The Goldwater Institute is threatening to sue the City of Phoenix in order to stop pension spiking. According to the Arizona Republic,
State law says “unused sick leave, payment in lieu of vacation, payment for unused compensatory time or payment for any fringe benefits” cannot be used as compensation to compute retirement benefits.
State law also says that only “base salary, overtime pay, shift differential pay, military differential wage pay, compensatory time used by an employee in lieu of overtime not otherwise paid by an employer and holiday pay” may be used to calculate pension benefits.
This seems pretty explicit. The City admits to using sick leave, vacation pay, and fringe benefit values (e.g. cars and cell phones) in the pension calculation. So this seems pretty cut and dried. The city is breaking the explicit letter of the law.
That Goldwater has a good case can be judged from the fairly lame defenses of Phoenix practices by local unions. None seem to address the basic legal issue, but instead accuse Goldwater of "wasting taxpayer funds if it forced Phoenix to defend itself in court", a fairly hilarious attempt to claim the moral high ground of fiscal responsibility.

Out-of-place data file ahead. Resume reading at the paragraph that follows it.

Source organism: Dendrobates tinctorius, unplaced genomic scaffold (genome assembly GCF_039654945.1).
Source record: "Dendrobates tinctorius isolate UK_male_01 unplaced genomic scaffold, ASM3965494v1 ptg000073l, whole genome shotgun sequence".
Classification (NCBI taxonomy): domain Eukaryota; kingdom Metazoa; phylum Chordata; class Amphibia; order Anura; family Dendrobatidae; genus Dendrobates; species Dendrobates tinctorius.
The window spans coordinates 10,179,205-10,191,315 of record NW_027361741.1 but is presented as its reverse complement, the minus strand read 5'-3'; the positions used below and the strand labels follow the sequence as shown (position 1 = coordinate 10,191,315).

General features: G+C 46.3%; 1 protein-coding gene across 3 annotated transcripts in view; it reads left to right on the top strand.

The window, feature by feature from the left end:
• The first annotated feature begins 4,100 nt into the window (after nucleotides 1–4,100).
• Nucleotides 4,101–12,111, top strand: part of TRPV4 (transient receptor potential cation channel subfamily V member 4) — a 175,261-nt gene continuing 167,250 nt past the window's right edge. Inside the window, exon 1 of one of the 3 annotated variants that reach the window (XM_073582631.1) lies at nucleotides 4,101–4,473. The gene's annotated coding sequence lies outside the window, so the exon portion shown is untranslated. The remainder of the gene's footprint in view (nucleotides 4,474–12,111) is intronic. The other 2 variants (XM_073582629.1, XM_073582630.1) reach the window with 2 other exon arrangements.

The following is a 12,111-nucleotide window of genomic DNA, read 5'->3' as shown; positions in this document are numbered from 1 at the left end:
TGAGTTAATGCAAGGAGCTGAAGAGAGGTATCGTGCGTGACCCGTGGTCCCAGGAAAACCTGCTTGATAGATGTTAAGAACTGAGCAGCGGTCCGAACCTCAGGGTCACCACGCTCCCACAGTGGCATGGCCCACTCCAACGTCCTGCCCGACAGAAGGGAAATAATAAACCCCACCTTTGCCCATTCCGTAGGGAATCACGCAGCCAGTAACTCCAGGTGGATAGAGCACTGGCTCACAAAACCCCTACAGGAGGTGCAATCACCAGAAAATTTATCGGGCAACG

In fact, it appears that public workers believe (and I think this is a fairly common belief) that their collective bargaining agreements trump state law.
John Teffy, a Phoenix Fire Department captain, said Goldwater should stand down.
“It seems to me that if the Goldwater Institute took the time to understand how the city works and how contracts work, they would know there is a much simpler way to address this than with (threats of) frivolous lawsuits,” Teffy said.
I did not understand this statement at first, but what I think he is saying is that since the "Contract" in his mind supersedes all laws, then the way to deal with this is through a contract renegotiation. I think public workers see the writing on the wall and know that pension spiking is illegal, so they are hoping to handle this through a contract negotiation that just shifts this lost spiked value to workers in some other more legal form. A great strategy for them, but a terrible one for taxpayers, who should not have to pay for the union's past illegality.